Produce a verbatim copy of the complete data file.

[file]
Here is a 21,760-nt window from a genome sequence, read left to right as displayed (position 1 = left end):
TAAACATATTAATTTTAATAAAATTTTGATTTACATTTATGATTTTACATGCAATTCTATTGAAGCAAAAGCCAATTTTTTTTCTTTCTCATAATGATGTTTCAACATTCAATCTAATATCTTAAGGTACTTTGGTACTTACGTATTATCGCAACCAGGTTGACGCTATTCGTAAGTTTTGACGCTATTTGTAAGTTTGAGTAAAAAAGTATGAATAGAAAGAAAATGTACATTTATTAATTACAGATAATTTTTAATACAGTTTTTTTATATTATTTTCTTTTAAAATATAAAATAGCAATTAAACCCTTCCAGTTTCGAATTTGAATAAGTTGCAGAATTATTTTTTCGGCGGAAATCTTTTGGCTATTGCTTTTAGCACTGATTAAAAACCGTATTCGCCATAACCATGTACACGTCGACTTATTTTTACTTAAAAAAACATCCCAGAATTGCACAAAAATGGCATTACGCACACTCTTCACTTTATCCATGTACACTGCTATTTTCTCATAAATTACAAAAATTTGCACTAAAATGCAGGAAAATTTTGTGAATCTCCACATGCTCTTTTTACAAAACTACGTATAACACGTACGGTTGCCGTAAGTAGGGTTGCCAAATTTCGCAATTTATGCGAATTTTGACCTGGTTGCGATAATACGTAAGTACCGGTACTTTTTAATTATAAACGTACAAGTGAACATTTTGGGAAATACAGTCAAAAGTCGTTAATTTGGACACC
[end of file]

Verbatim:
Here is a 21,760-nt window from a genome sequence, read left to right as displayed (position 1 = left end):
TAAACATATTAATTTTAATAAAATTTTGATTTACATTTATGATTTTACATGCAATTCTATTGAAGCAAAAGCCAATTTTTTTTCTTTCTCATAATGATGTTTCAACATTCAATCTAATATCTTAAGGTACTTTGGTACTTACGTATTATCGCAACCAGGTTGACGCTATTCGTAAGTTTTGACGCTATTTGTAAGTTTGAGTAAAAAAGTATGAATAGAAAGAAAATGTACATTTATTAATTACAGATAATTTTTAATACAGTTTTTTTATATTATTTTCTTTTAAAATATAAAATAGCAATTAAACCCTTCCAGTTTCGAATTTGAATAAGTTGCAGAATTATTTTTTCGGCGGAAATCTTTTGGCTATTGCTTTTAGCACTGATTAAAAACCGTATTCGCCATAACCATGTACACGTCGACTTATTTTTACTTAAAAAAACATCCCAGAATTGCACAAAAATGGCATTACGCACACTCTTCACTTTATCCATGTACACTGCTATTTTCTCATAAATTACAAAAATTTGCACTAAAATGCAGGAAAATTTTGTGAATCTCCACATGCTCTTTTTACAAAACTACGTATAACACGTACGGTTGCCGTAAGTAGGGTTGCCAAATTTCGCAATTTATGCGAATTTTGACCTGGTTGCGATAATACGTAAGTACCGGTACTTTTTAATTATAAACGTACAAGTGAACATTTTGGGAAATACAGTCAAAAGTCGTTAATTTGGACACC